Monday, June 30, 2014

Familiars: Track-by-Track

Hi. How are you feeling today? Chipper? Perhaps a little over-chipper?

Well, if your good mood needs extinguishing, you'll be pleased to hear that The Antlers have a new album out and that, today, we're going to listen to it. Long-time patrons of The Album Wall may remember that I dubbed Hospice "the most depressing album in my entire collection, if not the whole damn world", and I stand by that hyperbole; such is the stunning misery of the band's 2009 magnum opus that 2011's Burst Apart - which, mind you, contained songs about car accidents and canine euthanasia - seemed oddly uplifting by comparison.

Friday, June 27, 2014

Tame Impala: Another Try

Earlier this month, on the last day of the Primavera Sound festival in Porto, we met a girl from Montana. She never told us her name so for the purposes of this blog post I'm simply going to refer to her, Zombieland-style, as 'Montana'.

Anyway, once we'd helped Montana to get on the right train at Casa da Música's metro station, the three of us started talking about music, and it quickly transpired that she was an avid Tame Impala fan. She spoke enthusiastically of their music, and of the time she met Kevin Parker (although she quickly conceded that this was a celebrity encounter that "only hardcore Tame fans" would find particularly impressive).

Now, it's always cool when someone is that into a band, but Tame Impala never really struck me as an act to obsess over. She was talking about Kevin the way some people talk about Benedict Cumberbatch, and it made me wonder if I'd been too quick to give up on TI.

Wednesday, June 25, 2014

The Klaxons Clean it Up

Nostalgic readers of roughly my age will be pleased to hear that Klaxons have a new album out. It's called Love Frequency and it came out about a fortnight ago. I haven't listened to it yet, but it seems to have elicited a somewhat lukewarm response from critics.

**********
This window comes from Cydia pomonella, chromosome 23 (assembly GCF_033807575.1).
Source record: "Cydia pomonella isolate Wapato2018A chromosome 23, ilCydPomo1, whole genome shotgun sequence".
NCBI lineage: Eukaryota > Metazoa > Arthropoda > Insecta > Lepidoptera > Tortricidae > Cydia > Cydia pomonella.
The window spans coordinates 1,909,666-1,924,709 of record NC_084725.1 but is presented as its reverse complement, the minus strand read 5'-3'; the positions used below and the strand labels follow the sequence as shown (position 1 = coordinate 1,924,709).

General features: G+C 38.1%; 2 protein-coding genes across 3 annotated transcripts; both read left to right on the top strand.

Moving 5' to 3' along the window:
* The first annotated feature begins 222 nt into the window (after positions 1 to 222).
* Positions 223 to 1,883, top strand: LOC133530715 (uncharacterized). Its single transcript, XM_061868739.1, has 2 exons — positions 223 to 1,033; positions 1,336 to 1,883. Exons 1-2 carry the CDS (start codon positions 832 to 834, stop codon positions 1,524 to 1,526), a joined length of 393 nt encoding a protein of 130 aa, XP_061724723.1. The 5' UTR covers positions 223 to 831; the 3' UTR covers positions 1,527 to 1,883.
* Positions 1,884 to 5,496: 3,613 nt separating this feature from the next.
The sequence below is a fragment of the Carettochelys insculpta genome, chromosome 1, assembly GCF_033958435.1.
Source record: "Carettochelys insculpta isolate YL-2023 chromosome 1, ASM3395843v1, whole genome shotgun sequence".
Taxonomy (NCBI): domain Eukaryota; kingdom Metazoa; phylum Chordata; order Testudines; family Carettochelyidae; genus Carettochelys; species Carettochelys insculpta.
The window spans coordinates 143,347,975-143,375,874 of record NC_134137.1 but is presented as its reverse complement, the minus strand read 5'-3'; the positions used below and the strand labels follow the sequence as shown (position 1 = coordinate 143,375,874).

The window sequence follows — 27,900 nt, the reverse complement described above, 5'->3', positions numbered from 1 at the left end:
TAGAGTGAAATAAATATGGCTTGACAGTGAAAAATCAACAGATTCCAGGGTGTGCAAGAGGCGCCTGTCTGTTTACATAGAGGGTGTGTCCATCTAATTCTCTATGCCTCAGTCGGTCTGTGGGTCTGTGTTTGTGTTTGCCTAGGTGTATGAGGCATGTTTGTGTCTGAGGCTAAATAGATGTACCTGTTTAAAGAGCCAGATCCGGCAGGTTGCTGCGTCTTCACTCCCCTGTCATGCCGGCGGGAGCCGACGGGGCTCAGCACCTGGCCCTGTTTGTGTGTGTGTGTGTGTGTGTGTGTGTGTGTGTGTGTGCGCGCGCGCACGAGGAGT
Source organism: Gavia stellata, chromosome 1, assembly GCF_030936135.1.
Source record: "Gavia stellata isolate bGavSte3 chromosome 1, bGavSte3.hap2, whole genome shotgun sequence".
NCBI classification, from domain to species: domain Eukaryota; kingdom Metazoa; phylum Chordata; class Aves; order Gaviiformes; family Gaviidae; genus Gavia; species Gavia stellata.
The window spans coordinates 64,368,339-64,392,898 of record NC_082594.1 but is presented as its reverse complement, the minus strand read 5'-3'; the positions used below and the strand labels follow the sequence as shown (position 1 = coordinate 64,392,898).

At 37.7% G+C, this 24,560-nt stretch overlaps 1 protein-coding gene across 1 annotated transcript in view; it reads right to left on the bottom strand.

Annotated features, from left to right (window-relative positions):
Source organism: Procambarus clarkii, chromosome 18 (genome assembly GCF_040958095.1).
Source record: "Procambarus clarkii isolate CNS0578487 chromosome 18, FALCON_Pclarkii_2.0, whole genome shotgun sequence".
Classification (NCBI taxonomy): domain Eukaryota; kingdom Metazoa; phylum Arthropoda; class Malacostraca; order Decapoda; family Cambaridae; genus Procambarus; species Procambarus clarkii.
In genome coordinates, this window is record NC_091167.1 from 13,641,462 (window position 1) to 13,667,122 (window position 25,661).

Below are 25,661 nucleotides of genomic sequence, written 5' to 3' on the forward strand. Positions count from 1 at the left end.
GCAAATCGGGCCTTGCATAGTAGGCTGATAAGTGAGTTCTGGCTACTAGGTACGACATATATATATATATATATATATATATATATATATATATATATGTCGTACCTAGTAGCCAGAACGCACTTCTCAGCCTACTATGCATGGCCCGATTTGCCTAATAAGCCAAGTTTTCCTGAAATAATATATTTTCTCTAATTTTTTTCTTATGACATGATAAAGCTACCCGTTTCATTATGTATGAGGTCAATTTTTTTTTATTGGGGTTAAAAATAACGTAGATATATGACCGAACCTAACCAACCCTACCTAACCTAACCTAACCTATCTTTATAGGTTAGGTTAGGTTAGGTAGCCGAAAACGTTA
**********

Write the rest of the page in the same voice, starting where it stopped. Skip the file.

But what I want to talk about is the artwork. The Klaxons have released three albums to date; here are their covers, side by side:

From left to right: Myths of the Near Future (2007), Surfing the Void (2010), Love Frequency (2014)

Criminy. I'll concede that Surfing the Void's space-cat was a little more minimal than Near Future's psych-bug collage thing, but this new one is barely even there. It's like if Enter Shikari released an album of minimalist piano music (that's right, today's theme is 'Noisy Buzz Bands of 2007').

Monday, June 23, 2014

Glastonbury: Tips for JR

My friend Joshua 'JR' Robson is off to Glastonbury tomorrow (the bands don't start until Friday, but he presumably wants to make damn sure that he's down the front when they do) and he's asked me to recommend a few bands for him to see.

Now, I've never been to Glastonbury myself, but I've had a look at this year's line-up, and there are quite a few acts whose awesomeness I can vouch for. For the benefit of one man, then, here are my Top 5 Bands to See at Glasto '14:

Note: I haven't checked for clashes, so I apologise if any of these artists are on at the same time.

John Grant (The Park Stage, Saturday)
Three times I've seen John Grant now, and three times I've been bowled over by how powerful his songs are. He's got a great knack for welding plain-spoken emotions to big, brilliant tunes, and I personally think he's got one of the best voices in contemporary music. Oh, and his stage presence suggests that he's one of the most genuinely amiable people you'll ever encounter.

Friday, June 20, 2014

Neon Neon's Next Album

I've no idea whether or not Neon Neon (the synthpop nostalgia outfit helmed by Gruff Rhys and Boom Bip) will ever make another album. I sincerely hope they do, but frankly, the world is lucky to have seen even two LPs from the duo; after the release of Stainless Style, an '80s-themed album about John DeLorean, Gruff Rhys told a BBC interviewer: "I don't know about making another Neon Neon album because it was quite a specific record about DeLorean's life story." When a sequel (Praxis Makes Perfect) did materialise five years later, it felt like an unexpected bonus, and it would be ungrateful of me to demand yet more material from Camp Neon.